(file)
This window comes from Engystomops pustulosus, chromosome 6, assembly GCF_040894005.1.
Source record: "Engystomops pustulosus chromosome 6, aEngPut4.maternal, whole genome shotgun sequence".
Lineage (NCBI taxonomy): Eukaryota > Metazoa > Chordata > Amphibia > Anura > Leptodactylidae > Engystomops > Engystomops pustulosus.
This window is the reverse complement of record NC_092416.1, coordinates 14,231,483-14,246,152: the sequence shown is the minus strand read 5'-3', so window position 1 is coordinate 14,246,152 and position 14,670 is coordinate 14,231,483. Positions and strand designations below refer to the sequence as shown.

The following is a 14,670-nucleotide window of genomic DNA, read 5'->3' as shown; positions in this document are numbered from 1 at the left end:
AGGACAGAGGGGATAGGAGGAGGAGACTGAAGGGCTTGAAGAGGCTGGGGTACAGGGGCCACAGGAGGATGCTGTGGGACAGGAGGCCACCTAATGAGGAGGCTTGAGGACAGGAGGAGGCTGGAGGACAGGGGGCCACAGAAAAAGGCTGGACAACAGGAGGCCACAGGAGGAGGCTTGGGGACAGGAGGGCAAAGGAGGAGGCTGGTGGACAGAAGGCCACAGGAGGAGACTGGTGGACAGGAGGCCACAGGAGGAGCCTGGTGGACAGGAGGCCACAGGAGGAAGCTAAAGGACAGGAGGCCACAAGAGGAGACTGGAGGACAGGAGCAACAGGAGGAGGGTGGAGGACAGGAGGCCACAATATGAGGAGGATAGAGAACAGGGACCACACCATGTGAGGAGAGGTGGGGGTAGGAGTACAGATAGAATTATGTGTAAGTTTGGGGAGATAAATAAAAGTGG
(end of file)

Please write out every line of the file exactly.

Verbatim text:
This window comes from Engystomops pustulosus, chromosome 6, assembly GCF_040894005.1.
Source record: "Engystomops pustulosus chromosome 6, aEngPut4.maternal, whole genome shotgun sequence".
Lineage (NCBI taxonomy): Eukaryota > Metazoa > Chordata > Amphibia > Anura > Leptodactylidae > Engystomops > Engystomops pustulosus.
This window is the reverse complement of record NC_092416.1, coordinates 14,231,483-14,246,152: the sequence shown is the minus strand read 5'-3', so window position 1 is coordinate 14,246,152 and position 14,670 is coordinate 14,231,483. Positions and strand designations below refer to the sequence as shown.

The following is a 14,670-nucleotide window of genomic DNA, read 5'->3' as shown; positions in this document are numbered from 1 at the left end:
AGGACAGAGGGGATAGGAGGAGGAGACTGAAGGGCTTGAAGAGGCTGGGGTACAGGGGCCACAGGAGGATGCTGTGGGACAGGAGGCCACCTAATGAGGAGGCTTGAGGACAGGAGGAGGCTGGAGGACAGGGGGCCACAGAAAAAGGCTGGACAACAGGAGGCCACAGGAGGAGGCTTGGGGACAGGAGGGCAAAGGAGGAGGCTGGTGGACAGAAGGCCACAGGAGGAGACTGGTGGACAGGAGGCCACAGGAGGAGCCTGGTGGACAGGAGGCCACAGGAGGAAGCTAAAGGACAGGAGGCCACAAGAGGAGACTGGAGGACAGGAGCAACAGGAGGAGGGTGGAGGACAGGAGGCCACAATATGAGGAGGATAGAGAACAGGGACCACACCATGTGAGGAGAGGTGGGGGTAGGAGTACAGATAGAATTATGTGTAAGTTTGGGGAGATAAATAAAAGTGG